Québec notarial records

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Marriage contract between Joshua Chambers and Elisabeth Stickney, 20 December 1799. Notarial Records of Léon Lalanne

If you descend from French-Canadians, or your ancestors spent some time in Québec, notarial records will be an important source to examine in your research. In Québec, notaries recorded wills, property transactions, inventories, guardianship records, business contracts, and more. Some early notarial records even include marriage contracts. These records will undoubtedly aid your research and provide a wealth of information regarding your ancestors.

First and foremost, you have to establish which notaries practiced in the judicial district where your ancestor lived. To do so, you can consult finding aids. Here at NEHGS, we have finding aids located on the 4th floor, which list notaries alphabetically by surname and by judicial district. The years that each notary practiced are also listed. In our collection, we also have Robert J. Quintin’s The Notaries of French Canada, 1626-1900, a very helpful published finding aid. Each of these finding aids also lists the area that each notary served within a judicial district, like Champlain or Chambly.

Some digitized notarial records are located at Bibliothèque et Archives nationales du Québec, FamilySearch.org, and Ancestry.com. You can also order notarial records from FamilySearch. If you have a specific notary in mind, you can search for that notary in the catalog.

But I would strongly suggest a visit to the NEHGS library to examine our extensive collection of notarial records, which extends from the seventeenth century into the twentieth century. We also have indexes to many of these notarial records on microfiche. Indexes are especially crucial if you are examining notarial records recorded in Montréal or Québec. Many, many notaries practiced in these cities at any given time, and determining which notary that your ancestor may have utilized can be time consuming. Indexes will preserve your sanity!

One of the most helpful set of notarial records that I have examined are the records of Léon Lalanne, who was a notary in the Bedford and St. Francis Judicial Districts. Otherwise known as the Eastern Townships, he practiced between the years 1799–1815. Do you have a northern New England ancestor who you think may have “disappeared” in this region of Québec? If so, take a look at these records at the NEHGS library. You may be surprised!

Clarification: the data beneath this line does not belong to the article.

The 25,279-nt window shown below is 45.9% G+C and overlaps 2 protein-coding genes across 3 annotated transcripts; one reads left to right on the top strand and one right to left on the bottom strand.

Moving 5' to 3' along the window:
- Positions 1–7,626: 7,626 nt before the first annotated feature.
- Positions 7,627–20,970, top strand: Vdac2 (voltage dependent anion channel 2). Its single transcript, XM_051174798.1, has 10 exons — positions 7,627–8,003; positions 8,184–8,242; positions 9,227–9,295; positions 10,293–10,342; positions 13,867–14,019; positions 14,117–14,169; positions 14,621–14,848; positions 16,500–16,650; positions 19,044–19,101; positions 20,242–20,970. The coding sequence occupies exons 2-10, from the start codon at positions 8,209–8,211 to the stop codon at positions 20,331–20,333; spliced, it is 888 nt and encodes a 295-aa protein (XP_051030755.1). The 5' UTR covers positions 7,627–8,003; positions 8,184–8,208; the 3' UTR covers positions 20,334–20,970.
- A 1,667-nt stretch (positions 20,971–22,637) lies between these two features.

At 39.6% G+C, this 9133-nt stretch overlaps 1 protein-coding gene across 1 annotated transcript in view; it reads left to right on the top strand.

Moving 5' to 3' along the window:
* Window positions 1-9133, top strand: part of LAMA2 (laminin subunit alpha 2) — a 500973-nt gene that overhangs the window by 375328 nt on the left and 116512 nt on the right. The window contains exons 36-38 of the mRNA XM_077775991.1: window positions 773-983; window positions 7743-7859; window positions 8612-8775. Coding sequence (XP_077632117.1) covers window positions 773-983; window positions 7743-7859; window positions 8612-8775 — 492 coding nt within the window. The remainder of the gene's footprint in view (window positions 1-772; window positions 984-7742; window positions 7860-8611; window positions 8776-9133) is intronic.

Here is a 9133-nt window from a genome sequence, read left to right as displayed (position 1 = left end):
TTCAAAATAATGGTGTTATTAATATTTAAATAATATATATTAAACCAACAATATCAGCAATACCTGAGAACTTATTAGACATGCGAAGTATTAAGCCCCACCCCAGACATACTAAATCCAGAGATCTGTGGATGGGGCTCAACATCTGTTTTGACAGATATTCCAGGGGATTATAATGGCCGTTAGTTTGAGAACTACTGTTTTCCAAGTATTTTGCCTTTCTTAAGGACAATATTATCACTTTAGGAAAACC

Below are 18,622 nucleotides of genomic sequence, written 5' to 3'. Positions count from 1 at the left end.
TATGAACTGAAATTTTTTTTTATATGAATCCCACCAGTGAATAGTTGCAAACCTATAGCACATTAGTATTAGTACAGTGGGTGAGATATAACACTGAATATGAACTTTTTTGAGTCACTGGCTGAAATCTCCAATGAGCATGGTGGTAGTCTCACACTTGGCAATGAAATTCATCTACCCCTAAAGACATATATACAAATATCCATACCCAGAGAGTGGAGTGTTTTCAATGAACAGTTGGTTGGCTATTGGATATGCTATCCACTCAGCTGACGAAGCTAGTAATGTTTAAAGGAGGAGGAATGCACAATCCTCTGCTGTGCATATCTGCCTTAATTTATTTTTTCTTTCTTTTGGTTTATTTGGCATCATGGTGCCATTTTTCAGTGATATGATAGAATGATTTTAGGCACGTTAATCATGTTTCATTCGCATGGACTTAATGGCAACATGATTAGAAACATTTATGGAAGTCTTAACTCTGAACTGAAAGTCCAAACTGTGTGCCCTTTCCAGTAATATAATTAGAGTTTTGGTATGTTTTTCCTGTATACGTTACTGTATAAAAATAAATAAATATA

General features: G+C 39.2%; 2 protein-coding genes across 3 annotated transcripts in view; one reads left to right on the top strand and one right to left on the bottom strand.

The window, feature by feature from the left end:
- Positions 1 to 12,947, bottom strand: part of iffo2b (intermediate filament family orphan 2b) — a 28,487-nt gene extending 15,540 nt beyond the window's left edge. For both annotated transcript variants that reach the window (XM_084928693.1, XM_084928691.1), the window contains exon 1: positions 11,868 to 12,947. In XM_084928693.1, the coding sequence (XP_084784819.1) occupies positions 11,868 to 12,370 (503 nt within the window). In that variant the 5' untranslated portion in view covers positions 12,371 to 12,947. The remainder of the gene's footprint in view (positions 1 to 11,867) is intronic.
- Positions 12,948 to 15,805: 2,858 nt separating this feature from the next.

As with any set of records, there are always things to be wary of. Here are a few tips:

  • Notarial records are filed by judicial district, so do not be disheartened that you cannot find any notaries who are directly tied to, say, Lacolle. Lacolle is a part of the Iberville judicial district, and you will want to search for notaries affiliated with that area. Here is a helpful list of judicial districts in Québec.
  • Be wary of boundary changes within the judicial districts!
  • Indexes do not exist for every notary’s records.
  • If there are a manageable amount of notaries practicing in the judicial district where your ancestor lived, examine all the notarial records available! Your ancestor may have employed more than one notary.

About Sheilagh Doerfler

Sheilagh, a native of Chelmsford, Massachusetts, received her B.A. in History and Communication from the University of Massachusetts-Amherst. Her research interests include New England, Norway, Sweden, Ireland, Westward Migration, and adoptions.

8 thoughts on “Québec notarial records

  1. Your post could not have been more timely! The NEHGS research department is currently looking through Leon Lalanne’s notarial records for me. Already found have been a number of deeds which are useful to helping me figure out my DREW ancestors from New Hampshire & Maine, who were living in Barnston, Stanstead, Quebec, beginning in about 1795. I have recently extended the search for a few more years of records. Since I live in New Mexico, the cost is worth it.

    Per your post, I may need to search additional Quebec notarial records for the Clarenceville (Caldwell’s Manor) location. I sure wish a birth, marriage, death, or guardianship record would show up in these searches. That would indeed be a gift!

  2. I never use them because (1) they are not indexed (2) they are confusing and (3) most confirmation of French Canadian relatives are done in church and census records.

    1. If you are dealing with people living in Quebec prior to the 1825 census, these notarial records can be useful. They don’t always help with relationships between the individuals named in deeds, but can help establish dates and locations. Church records in the Drouin collection have been helpful to me, also. And, you are right about no indexes in the notarial records – it takes patient slogging through microfilm.

    2. Marriage contracts can be invaluable in cases where the priest omitted the names of parents or when the church records were lost. I would like to see more publication of the actual acts, and not merely the indices, but notarial records can provide a treasure trove of information.

  3. Thanks for this post! My third great-parents are a brick wall. George Farrington was born in MA about 1805, per census records. He moved to the area of Stanbridge, Dunham, or St. Armand in what is now Quebec, prior to 1833 (my second great-grandfather’s birth) also per a petition requesting that Baptists be allowed to record birth, marriage, and death records (1835). He married a woman named Isabel there, and they had two children. They had moved to Porter County, IN, by about 1837, where they lived the rest of their lives. I have a feeling that those notarial records might reveal Isabel’s maiden name and who her parents were. One can hope!

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